After 2 years of kayaking with 14’ intermediate “day touring” kayaks, I am looking for a more capable kayak that can handle the ocean as well as carry enough gear for multi-day trips. I plan on using the kayak out on the inter-coastal, a large bay (Biscayne Bay) and ultimately doing an everglades/ 10k islands expedition. I would appreciate recommendations for older sea kayaks that I might be able to buy second hand, as well as any other advice you think might be helpful. By the way, I am 5’9" and 160#.
Here’s a start:
Saw several others, but based on your size & the kayak size, or me not liking the kayak or some feature of it, these are a few to consider close to you. I did not check FB Marketplace.
Characteristics to look for include: two bulkheads minimum, three bulkheads with a day hatch is ideal, a functioning skeg, and budget time and $$ to take an ACA or BC lesson or two if you haven’t already - it will be the best money spent at you venture into open water conditions.
Thank You for the in depth suggestions. I will keep a lookout for boats like those. My biggest uncertainty is the sizing (fit) of a kayak. Is there some quick way to get an idea of what sized paddler a kayak is optimized for?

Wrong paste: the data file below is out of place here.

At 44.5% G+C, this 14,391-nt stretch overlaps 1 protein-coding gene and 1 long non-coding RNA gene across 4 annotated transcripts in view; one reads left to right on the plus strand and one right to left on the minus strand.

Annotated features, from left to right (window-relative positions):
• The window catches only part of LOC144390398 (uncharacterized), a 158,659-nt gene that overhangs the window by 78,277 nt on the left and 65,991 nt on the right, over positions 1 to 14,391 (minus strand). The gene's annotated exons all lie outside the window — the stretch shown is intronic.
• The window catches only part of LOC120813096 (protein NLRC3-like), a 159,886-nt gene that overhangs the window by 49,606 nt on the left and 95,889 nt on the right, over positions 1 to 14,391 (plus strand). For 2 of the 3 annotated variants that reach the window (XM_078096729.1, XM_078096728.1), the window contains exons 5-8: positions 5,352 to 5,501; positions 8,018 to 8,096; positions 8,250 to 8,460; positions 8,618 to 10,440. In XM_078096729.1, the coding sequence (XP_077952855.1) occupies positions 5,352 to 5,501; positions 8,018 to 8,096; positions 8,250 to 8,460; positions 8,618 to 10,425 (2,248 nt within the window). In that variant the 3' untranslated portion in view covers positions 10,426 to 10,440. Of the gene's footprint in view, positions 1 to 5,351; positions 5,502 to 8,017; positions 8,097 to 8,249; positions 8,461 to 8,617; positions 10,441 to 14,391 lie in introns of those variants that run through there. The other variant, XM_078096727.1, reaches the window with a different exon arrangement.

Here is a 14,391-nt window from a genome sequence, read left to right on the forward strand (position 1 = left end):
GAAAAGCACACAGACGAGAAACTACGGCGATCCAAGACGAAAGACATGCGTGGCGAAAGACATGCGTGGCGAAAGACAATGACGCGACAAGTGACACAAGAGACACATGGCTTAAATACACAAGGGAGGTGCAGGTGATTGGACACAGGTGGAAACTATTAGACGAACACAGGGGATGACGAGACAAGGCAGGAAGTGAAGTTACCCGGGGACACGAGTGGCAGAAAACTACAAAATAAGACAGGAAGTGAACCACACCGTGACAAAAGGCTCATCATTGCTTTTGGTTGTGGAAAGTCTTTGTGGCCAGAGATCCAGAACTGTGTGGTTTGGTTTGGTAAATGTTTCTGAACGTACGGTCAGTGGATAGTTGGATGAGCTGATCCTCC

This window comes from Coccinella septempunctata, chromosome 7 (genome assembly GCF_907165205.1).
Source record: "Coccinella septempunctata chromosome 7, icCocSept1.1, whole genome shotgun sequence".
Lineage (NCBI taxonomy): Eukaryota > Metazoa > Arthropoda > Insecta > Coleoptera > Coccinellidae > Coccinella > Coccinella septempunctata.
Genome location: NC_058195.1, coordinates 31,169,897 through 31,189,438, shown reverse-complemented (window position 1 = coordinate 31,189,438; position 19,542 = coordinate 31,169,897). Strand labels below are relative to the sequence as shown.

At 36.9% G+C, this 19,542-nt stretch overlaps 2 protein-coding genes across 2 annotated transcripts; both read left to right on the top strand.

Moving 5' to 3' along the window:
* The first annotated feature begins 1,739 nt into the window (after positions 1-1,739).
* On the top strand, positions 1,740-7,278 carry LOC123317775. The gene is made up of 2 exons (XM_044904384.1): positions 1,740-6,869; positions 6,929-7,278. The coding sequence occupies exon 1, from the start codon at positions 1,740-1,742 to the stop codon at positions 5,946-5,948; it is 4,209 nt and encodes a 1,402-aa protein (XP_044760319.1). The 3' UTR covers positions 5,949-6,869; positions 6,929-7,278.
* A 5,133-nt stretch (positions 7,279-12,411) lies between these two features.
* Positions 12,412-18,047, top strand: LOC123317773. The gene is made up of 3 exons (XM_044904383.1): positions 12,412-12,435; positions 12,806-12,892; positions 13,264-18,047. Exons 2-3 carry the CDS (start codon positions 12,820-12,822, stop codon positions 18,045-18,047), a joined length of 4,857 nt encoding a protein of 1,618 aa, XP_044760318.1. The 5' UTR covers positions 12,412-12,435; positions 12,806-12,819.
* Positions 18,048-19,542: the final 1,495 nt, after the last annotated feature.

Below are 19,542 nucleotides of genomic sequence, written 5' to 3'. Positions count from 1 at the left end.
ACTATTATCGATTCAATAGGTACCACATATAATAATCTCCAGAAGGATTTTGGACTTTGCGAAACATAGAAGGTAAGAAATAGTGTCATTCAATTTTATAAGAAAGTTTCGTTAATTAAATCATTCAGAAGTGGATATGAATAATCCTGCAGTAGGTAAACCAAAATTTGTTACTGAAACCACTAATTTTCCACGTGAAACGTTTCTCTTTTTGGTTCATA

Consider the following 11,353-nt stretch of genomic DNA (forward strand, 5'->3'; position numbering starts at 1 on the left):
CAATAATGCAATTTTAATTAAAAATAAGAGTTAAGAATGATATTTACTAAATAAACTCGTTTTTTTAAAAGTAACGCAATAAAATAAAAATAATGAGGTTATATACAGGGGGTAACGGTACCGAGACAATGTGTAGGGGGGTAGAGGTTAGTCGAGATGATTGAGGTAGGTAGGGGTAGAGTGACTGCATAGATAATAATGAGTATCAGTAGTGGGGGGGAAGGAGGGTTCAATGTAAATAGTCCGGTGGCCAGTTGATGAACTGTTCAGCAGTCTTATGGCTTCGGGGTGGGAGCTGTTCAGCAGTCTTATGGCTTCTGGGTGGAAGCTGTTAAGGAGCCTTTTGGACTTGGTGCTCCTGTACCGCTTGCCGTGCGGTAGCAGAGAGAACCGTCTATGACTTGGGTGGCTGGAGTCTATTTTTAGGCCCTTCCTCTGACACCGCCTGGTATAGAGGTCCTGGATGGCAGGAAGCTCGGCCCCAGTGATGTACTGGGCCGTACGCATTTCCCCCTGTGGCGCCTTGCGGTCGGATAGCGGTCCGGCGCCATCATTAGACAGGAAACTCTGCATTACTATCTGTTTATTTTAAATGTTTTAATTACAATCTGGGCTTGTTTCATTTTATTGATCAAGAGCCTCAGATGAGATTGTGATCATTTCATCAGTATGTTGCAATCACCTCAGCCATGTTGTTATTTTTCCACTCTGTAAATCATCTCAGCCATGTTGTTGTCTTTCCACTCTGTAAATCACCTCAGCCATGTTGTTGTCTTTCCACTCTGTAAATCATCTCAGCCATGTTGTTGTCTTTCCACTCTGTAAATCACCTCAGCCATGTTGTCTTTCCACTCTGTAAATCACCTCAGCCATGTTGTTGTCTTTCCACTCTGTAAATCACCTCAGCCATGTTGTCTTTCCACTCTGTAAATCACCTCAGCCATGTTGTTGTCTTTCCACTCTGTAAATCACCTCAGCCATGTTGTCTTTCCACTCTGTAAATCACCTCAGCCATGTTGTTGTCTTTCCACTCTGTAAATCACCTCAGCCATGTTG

How much of a problem is an oversized kayak? I have seen a few boats that seem like they are meant for a larger paddler than I, but are available locally at a very tempting price like a prestine looking Chinook NW for 250.
To big is not good if you’re doing serious kayaking. Your control will not be good and you’ll get tired much faster. Look for a Current Designs Solstice GTS. Try it for fit. Buy right buy once be patient. Price could be 700-1000 depending on year. Maybe need a few deck lines and bungees. Two hours you can get it to look nearly new.
Paid $650 buffed it up new bungees.
Solstice GTS is similarly styled.
Your location is?
Lot’s of nice kayaks I’ve seen on FB marketplace & Craigslist.
I was interested in the Gulfstream but no seats available that I need from CD. There were two more CD boats in the listing and Extreme and Solstice GT but they sold.
Project-yak, I am far from an expert but I had a WS 16.5 foot Tempest for about a week and a half and I own a Necky Chatham17. The WS kayak I got for a friend and he picked it up from me about 10 days after I brought it to my home, but I did take it out about 6 times and of those times 2 were in some fairly high winds with good sized swells and chop. My Chatham is my most used kayak and I simply love it.